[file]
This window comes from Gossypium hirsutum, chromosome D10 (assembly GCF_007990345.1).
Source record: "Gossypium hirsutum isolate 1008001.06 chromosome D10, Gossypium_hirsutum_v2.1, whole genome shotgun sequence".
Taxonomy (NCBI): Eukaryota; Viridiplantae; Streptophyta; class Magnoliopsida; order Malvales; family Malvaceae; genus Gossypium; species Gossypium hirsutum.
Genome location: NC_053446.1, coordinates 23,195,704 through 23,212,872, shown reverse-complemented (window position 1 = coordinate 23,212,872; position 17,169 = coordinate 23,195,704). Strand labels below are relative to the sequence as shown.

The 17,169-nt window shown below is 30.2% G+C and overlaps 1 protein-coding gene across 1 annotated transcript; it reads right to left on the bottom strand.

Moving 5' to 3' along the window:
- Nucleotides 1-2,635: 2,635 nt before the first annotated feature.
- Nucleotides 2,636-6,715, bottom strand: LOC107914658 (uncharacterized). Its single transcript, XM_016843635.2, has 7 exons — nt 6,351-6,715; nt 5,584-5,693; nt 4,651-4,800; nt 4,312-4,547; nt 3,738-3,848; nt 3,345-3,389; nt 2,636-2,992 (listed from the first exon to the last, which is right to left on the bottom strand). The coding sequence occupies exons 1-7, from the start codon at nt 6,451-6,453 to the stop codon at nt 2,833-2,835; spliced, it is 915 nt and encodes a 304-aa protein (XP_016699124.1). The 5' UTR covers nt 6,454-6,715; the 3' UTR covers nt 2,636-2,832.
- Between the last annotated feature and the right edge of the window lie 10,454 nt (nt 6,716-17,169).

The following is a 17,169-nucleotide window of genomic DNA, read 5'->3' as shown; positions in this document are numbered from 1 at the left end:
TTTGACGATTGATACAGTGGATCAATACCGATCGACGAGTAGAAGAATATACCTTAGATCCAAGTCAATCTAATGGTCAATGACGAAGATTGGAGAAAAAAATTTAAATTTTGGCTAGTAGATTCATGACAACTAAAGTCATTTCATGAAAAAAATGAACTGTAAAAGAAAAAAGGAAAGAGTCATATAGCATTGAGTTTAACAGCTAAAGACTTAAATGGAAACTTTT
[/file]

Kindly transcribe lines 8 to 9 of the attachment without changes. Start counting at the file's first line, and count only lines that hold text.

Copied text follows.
- Nucleotides 2,636-6,715, bottom strand: LOC107914658 (uncharacterized). Its single transcript, XM_016843635.2, has 7 exons — nt 6,351-6,715; nt 5,584-5,693; nt 4,651-4,800; nt 4,312-4,547; nt 3,738-3,848; nt 3,345-3,389; nt 2,636-2,992 (listed from the first exon to the last, which is right to left on the bottom strand). The coding sequence occupies exons 1-7, from the start codon at nt 6,451-6,453 to the stop codon at nt 2,833-2,835; spliced, it is 915 nt and encodes a 304-aa protein (XP_016699124.1). The 5' UTR covers nt 6,454-6,715; the 3' UTR covers nt 2,636-2,832.
- Between the last annotated feature and the right edge of the window lie 10,454 nt (nt 6,716-17,169).